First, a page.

My interest has always been to understand the socio-economic order underpinning our societies, the power relations constituting that order, and how we can make that order better for more people. It is what Steven Klees explains to be a progressive political economic agenda, one, which focuses on tackling social inequalities head-on. Steve is not shy to explain why inequality is inherently at the core of the neoliberal capitalism we live in today and why compensatory legitimation, a Hans Weiler’s term, makes us feel better but does not bring actual change. He says “75 years is enough” and calls for a profound system change. Being optimistic, he highlights the possible positive sides of the current pandemic: governments can do the work, money can be found, and positive change can happen fast.
What Steve discusses at a broadest, global and systemic level, Gita Steiner-Khamsi addresses via discussing higher education research on markets and privatisation. Gita mentions a sobering quote from Natasha Ridge et al.’s chapter in the 2016 World Yearbook on Education, where Varkey from GEMS Corporation says, “We sell first-class, business, and economy class education, like an aeroplane,” which is communicated as a positive and accessible model of education provision because parents can pay what they can afford. This got Gita activated in what she calls second-generation research into education privatisation. In the episode, she brings together debates on evidence-based policymaking as a context for structural coupling between education and economy, and concrete tools of privatisation, such as standardised testing, certification and programmatic philanthropy. An added benefit of this episode is that it was the first one recorded in front of a live audience. I was in that room in San Francisco and felt this was a fantastic endeavour for Will and the team at FreshEd.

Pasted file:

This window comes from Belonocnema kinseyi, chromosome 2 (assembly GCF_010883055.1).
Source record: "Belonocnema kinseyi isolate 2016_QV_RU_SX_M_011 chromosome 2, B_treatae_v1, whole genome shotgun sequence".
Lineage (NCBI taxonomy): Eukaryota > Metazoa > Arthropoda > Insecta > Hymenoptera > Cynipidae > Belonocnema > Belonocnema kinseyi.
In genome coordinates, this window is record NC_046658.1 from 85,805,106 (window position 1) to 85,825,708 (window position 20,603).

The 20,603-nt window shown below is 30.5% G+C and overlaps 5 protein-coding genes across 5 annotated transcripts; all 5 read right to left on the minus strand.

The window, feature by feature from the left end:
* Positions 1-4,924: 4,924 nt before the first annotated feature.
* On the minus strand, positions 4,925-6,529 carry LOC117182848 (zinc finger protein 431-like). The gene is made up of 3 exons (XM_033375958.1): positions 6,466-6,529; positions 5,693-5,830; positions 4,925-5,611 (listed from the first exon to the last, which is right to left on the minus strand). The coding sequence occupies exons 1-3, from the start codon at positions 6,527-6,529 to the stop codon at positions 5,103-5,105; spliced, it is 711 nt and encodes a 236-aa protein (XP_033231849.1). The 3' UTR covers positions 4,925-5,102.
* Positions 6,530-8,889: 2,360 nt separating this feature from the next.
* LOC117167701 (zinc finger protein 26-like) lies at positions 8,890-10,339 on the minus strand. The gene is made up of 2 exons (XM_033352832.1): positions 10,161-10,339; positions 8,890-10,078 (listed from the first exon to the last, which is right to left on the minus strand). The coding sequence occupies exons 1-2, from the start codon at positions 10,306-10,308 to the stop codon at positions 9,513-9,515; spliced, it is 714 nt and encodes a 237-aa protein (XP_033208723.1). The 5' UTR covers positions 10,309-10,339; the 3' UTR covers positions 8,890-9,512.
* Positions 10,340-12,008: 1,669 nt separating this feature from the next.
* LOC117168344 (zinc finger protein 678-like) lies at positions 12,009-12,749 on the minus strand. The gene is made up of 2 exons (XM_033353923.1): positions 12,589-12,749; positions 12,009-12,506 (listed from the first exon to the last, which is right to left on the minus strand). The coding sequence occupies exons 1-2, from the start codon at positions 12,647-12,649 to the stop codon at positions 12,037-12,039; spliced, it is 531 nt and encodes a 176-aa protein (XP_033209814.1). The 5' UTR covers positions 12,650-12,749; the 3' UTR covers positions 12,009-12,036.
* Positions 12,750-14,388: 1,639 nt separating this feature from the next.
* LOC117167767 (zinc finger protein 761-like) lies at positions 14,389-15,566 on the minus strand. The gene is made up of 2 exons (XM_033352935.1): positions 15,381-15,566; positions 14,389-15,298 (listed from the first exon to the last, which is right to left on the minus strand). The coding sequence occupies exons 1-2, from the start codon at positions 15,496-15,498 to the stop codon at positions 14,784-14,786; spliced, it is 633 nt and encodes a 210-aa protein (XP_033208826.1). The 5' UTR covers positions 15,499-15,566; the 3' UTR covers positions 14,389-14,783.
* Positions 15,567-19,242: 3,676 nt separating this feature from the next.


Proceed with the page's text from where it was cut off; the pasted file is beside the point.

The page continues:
Ben Williamson brings the debate on privatisation and capitalism into the digital world. Ben talks about education technology that has impressively expanded in all levels and functions of education, mainly via digital architecture and via quite mundane and hidden practices. He discusses how digital data has become a resource in education and the emerging business models of private companies, which are fuelled by digital data. He highlights that dataficaton in education is often government-led but aligned with the interests of private actors. Ben raised hugely important concerns around the ideas of DNA and precision education, which gives another flavour to thinking about contemporary capitalism. In the digital economy and digital education, our concerns should go well beyond profits and inequality in redistribution.
I want to conclude by pointing out the critical work that FreshEd does not only for the theme I focused on, capitalism and privatisation in education, but more broadly. It is crucial that ideas are made accessible and that discussions are sparked. One of my favourite shows is thus on FreshEd itself, in which Susan Robertson interviews Will. I understand this episode as a celebration of the show and a tribute to education.
December 4, 2021